Submitted to: Mycologia
Publication Type: Peer Reviewed Journal
Publication Acceptance Date: 7/28/2008
Publication Date: 1/5/2009
Citation: Schroers, H., Lamprecht, S.C., O Donnell, K., Kammeyer, P.L., Johnson, S., Sutton, D.A., Rinaldi, M.G., Summerbell, R.C. 2009. Taxonomy and Phylogeny of the Fusarium dimerum Species Group. Mycologia. 101(1):44-70. Interpretive Summary: Some broadly defined morphological species, such as Fusarium dimerum, have been reported to cause localized opportunistic infections in healthy individuals, especially ones associated with corneal trauma, as well as disseminated infections of immuno-compromised or immuno-suppressed patients. In addition, this filamentous mold has also been shown to be pathogenic to an endangered, medicinally-important, cactus-like plant indigenous to Africa, Hoodia gordonii. The objective of this study was to assess whether this human and plant pathogen comprises more than one morphologically and phylogenetically distinct species. Such knowledge is essential to understanding the environmental reservoir of this pathogen and its epidemiology. To address this question, we conducted phylogenetic analyses of DNA sequence data obtained from three genes and detailed observations of their microscopic morphology to assess species boundaries. Results of these analyses clearly demonstrate that F. dimerum, as originally defined, comprises at least 12 phylogenetically distinct species, and that over half of these species can be identified using morphology alone. Furthermore, while the results demonstrate for the first time that at least 5 species within this complex are capable of causing invasive infections of humans, F. dimerum sensu stricto and F. delphinoides are responsible for most of the mycoses caused by members of this species group. Results of this study should be of interest to and benefit medical health care professionals, especially clinical microbiologists and infectious disease specialists, by providing molecular and morphological markers for distinguishing the different human pathogenic species.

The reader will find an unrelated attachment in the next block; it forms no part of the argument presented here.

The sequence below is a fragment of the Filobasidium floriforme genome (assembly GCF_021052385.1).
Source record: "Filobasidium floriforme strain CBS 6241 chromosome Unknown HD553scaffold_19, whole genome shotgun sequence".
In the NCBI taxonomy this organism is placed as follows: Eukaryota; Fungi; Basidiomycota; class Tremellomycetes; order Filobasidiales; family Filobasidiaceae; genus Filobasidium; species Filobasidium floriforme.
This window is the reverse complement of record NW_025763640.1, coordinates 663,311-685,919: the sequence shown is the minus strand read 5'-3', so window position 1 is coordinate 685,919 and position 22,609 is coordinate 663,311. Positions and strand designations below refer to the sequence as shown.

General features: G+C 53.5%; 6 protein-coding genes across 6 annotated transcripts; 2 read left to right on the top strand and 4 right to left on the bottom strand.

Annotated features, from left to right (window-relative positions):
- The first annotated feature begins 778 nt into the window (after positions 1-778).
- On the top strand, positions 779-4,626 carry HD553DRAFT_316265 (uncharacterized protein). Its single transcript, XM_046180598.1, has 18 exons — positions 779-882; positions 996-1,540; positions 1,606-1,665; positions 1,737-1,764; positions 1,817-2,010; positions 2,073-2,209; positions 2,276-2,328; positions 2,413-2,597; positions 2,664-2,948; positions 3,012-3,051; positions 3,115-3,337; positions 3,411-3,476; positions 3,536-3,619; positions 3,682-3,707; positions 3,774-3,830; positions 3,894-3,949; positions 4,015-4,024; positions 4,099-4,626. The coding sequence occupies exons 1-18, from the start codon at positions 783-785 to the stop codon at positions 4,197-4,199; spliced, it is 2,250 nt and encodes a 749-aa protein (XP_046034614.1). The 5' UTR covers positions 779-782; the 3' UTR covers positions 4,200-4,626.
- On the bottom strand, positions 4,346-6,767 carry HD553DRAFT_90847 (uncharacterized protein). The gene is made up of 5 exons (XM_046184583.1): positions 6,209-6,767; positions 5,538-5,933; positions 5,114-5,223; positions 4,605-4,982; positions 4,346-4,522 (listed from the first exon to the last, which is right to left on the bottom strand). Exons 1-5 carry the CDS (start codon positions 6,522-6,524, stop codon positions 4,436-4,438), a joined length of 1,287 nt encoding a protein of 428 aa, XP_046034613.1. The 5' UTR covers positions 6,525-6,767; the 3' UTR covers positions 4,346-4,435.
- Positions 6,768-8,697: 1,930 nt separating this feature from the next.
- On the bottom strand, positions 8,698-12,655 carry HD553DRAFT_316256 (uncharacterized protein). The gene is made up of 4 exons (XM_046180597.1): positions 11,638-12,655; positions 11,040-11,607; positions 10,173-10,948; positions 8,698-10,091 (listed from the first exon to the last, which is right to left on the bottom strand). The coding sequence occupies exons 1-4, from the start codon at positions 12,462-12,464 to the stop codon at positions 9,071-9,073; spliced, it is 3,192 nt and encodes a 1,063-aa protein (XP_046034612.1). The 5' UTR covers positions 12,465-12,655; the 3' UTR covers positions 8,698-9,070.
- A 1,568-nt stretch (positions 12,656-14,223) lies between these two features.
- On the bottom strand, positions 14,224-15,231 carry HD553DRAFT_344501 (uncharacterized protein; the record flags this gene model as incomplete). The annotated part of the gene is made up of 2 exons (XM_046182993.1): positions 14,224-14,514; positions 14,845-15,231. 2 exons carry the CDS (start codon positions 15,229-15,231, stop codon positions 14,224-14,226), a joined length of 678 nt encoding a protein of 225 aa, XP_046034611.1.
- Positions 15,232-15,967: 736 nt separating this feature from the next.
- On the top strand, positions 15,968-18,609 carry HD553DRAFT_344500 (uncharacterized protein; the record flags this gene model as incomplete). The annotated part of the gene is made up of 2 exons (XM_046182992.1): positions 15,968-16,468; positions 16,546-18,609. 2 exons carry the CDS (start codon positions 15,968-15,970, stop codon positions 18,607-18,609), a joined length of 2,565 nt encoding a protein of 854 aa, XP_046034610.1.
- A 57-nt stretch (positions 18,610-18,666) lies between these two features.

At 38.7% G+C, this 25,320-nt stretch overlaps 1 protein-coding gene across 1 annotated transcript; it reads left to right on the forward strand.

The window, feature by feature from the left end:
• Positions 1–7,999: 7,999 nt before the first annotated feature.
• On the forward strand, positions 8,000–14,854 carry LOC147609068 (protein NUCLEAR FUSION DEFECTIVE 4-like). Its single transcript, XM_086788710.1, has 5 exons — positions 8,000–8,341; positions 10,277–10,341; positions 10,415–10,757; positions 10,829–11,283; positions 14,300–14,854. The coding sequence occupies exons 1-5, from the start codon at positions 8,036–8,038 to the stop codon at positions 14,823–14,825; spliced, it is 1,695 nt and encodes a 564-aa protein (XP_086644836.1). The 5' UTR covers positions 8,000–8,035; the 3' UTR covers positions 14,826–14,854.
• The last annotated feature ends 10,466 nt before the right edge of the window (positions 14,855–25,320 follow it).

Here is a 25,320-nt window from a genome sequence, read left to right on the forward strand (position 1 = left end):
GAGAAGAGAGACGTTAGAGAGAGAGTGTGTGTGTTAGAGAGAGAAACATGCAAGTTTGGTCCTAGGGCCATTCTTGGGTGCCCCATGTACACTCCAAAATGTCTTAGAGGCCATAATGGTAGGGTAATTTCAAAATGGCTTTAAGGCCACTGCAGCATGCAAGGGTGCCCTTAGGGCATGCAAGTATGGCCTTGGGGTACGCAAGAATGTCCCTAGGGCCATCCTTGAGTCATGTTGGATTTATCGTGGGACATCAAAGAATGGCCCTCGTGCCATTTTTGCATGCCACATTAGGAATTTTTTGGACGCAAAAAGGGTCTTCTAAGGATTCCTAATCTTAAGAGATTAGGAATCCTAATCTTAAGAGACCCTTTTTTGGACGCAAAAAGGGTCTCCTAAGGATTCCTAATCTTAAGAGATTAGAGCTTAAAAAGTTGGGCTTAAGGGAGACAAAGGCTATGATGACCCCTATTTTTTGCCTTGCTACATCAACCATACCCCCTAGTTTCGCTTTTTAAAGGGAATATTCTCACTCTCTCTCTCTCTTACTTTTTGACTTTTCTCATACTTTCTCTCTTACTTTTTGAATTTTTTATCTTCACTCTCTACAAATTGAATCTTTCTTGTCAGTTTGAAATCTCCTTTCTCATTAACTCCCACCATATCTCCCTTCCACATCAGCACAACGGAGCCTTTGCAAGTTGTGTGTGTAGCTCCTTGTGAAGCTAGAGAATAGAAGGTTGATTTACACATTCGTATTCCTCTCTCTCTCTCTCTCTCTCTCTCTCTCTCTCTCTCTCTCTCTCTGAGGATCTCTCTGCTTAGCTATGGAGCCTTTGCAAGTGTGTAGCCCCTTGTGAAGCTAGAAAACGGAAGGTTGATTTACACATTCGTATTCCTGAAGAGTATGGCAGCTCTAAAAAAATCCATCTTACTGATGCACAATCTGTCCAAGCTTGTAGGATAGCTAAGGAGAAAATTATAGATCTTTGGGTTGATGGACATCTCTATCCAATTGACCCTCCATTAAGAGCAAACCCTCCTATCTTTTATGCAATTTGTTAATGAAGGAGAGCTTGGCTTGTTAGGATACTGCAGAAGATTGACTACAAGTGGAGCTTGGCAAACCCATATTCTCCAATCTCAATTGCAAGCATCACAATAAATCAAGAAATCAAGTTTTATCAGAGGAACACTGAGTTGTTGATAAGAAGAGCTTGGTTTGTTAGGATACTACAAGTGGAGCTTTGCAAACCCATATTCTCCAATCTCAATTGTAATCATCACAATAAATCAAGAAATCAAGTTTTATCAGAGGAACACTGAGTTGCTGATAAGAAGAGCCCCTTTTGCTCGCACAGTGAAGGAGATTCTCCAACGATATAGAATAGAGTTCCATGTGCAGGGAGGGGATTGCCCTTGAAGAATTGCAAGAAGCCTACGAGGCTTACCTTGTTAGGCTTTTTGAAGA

Technical Abstract: The morphospecies Fusarium dimerum, known only from its anamorph, comprises at least 12 phylogenetically distinct species. Analyses of the large subunit ribosomal DNA (LSU rDNA) show they are taxa of the Nectriaceae (Hypocreales) and form a phylogenetically distinct clade within Fusarium. According to the original description and illustration, F. dimerum (= F. dimerum var. pusillum), for which no herbarium material could be located, is characterized by macroconidia with a single, median septum. Fusarium lunatum (= F. dimerum var. violaceum) forms similar but longer macroconidia and purple, catenate or clustered chlamydospores. Fusarium delphinoides sp. nov., F. diseptatum sp. nov., F. penzigii sp. nov., F. nectrioides comb. nov. (= F. dimerum var. nectrioides), and two unnamed Fusarium spp., produce macroconidia with mostly 2 or rarely 3 septa. The name F. dimerum, which originally was applied to a fungus from a citron, is used for a taxon including isolates causing infections in immuno-competent and immuno-compromised patients. Strains of F. nectrioides, F. delphinoides, F. penzigii and F. diseptatum are known from soil and dead plant substrata or, rarely, as agents of trauma-related eye infections of humans. Fusarium lunatum is an inhabitant of the cladodes of species within the cactus genera Opuntia and Gymnocalycium. Its unnamed closest sister taxon, which also forms 1-septate macroconidia and purple, clustered chlamydospores, was isolated from a human sinus. Fusarium delphinoides is a pathogen of the cactus-like African species Hoodia gordonii (Apocynaceae). Phylogenetic analyses based on combined sequences of the internal transcribed spacer region, LSU rDNA and partial sequences of the elongation factor 1-alpha and beta-tubulin genes identified a clade of several species producing predominately 2-septate macroconida as the reciprocally monophyletic sister of F. dimerum. The basal sister group to the two aforementioned clades includes Fusarium lunatum, F. domesticum and another undescribed species, all of which form 1-septate macroconidia.